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Old 08-26-2008, 10:59 AM   #7 (permalink)
instarx
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Join Date: Jul 2008
Location: NC
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Volvo - '00 Volvo V70 XC AWD SE
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Quote:
Originally Posted by vtec-e View Post
I had something similar happen my cee'd recently. I blocked the upper grille and the mpg suffered. Its a turbo intercooled diesel so the extra intake heat may have something to do with it. The intake is just behind the grille but at the top of the radiator, drawing air from in front of it. I left the grille block in place and inserted a cardboard radiator block to get the engine hotter. The mpg improved as i reckon the air pressure went up in that area, forcing air into the intake.

By the way, i'm still not getting the mpg i expected. Bleedin diesels! Bleedin warranty too; i cant do bugger all ecomodding to it!

ollie
Your instincts are right that bringing in hot air may have hurt your mileage. Diesels are very sensitive to intake air temperature. Hot intake air in a diesel is pure power loss since the limiting factor in diesel engine power is how much O2 there is in the cylinder for combustion. The more O2 the more power at a given fuel rate, and hot air simply has fewer O2 molecules than cold air.

Here is a copy of a post I made on a diesel forum I belong to:

I got to thinking that this was an interesting little experiment so I did it today. I have a van so my under-hood temps will not be directly comparable to yours, but here goes...

Engine inlet temperatures with and without cool air snorkle:

45 mph: snorkle = 84F, engine compartment air = [103F]
65 mph: 84F [101F]
Stop and go less than 30 mph: 88F [136F]

The first number is using the snorkle to pull in cool outside air and the number in brackets is the air temperature of the air pulled from the hot engine compartment with the snorkle disconnected.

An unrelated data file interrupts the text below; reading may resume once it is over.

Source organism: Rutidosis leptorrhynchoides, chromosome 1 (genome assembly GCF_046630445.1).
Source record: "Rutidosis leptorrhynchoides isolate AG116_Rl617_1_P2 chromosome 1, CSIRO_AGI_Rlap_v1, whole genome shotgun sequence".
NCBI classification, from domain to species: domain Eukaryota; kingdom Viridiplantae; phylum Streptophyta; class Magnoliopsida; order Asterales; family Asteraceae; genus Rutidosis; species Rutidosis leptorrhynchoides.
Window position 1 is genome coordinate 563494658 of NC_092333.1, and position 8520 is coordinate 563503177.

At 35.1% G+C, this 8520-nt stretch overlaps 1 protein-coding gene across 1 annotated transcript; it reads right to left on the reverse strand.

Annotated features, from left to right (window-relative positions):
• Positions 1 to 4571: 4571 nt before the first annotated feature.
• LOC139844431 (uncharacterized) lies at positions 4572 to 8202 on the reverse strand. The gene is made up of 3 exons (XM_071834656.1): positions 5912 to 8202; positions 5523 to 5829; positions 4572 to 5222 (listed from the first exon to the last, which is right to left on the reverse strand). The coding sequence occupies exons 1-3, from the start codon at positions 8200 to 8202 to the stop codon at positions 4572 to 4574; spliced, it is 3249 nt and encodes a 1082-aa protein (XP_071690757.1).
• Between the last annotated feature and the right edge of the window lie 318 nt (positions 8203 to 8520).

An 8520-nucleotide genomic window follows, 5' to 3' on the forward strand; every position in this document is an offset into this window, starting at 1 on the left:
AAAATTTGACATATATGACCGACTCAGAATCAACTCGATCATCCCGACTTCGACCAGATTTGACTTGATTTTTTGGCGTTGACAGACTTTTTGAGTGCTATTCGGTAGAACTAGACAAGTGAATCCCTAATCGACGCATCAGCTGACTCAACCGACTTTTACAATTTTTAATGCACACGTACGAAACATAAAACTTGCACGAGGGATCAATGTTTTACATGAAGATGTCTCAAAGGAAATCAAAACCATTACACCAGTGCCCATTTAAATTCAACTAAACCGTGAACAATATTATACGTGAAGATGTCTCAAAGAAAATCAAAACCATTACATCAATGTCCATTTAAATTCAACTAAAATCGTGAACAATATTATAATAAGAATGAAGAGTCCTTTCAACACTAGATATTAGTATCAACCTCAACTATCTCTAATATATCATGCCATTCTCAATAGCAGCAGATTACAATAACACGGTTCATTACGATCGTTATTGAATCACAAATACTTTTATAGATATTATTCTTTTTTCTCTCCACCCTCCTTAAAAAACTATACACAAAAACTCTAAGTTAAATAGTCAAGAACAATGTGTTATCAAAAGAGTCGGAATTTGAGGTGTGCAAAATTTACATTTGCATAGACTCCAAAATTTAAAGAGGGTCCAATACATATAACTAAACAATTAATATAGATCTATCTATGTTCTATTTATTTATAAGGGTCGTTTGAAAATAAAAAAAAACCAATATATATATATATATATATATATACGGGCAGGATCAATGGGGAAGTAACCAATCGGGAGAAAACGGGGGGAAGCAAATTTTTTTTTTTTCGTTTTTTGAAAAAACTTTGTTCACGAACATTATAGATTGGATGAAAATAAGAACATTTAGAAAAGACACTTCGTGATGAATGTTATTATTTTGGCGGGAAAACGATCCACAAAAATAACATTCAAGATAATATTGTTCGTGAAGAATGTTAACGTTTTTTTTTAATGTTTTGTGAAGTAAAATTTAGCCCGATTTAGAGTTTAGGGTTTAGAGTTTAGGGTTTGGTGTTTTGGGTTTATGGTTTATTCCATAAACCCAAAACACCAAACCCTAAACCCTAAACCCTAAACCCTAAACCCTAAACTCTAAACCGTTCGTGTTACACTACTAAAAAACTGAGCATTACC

The formula used to correct volume given temperature change is called Boyle's Law: (P1*V1)/T1 = (P2*V2)/T2

Using that formula the results from my temperature measurements are:
When the intake air is 19F degrees cooler the engine gets 3.2% more oxygen (nice)
When the intake air is 17F degrees cooler the engine gets 3.0% more oxygen (nice)
When the intake air is 48F degrees cooler the engine gets 8.1% more oxygen (WOW)

For those that do not want to do the arithmetic (and you know who you are ) here are two handy charts I made. To find out how much air (mass, not volume) you are missing out on by not ducting to a cool air source, find the difference in temperature from the hot intake to the cold intake on the vertical axis, follow the line across and then read down to how much less air you are getting from your warm air source.

For example, if your hot intake sends 120F air to the engine and a ducted intake would bring in 80F air, the difference would be 40F. Find 40 on the left axis and move right to the sloping line. Drop an imaginary line straight down and read 0.925. That means you get 7.5% (1-.925 = 0.075 or 7.5%) fewer air molecules from your hot air intake than from your cold air intake.

Here it is in Farenheit, and in Celsius for you Canadians and Norwegians.
So vtec-e, if you increased your diesel's air intake temperature by 19F (~10C) you will have lost about 3.2% of your available power. That will have lowered your mileage since you would have compensated by increased throttle.

What is really interesting is that in stop and go traffic my engine compartment air is 48F hotter than outside air! That would cost me a whopping 8% in power, and a corresponding loss in fuel economy.

Note that this direct application of Boyle's Law v. power only applies to diesels and not to gas engines which have a much more complex response to air inlet temperature.
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Last edited by instarx; 08-26-2008 at 11:06 AM..
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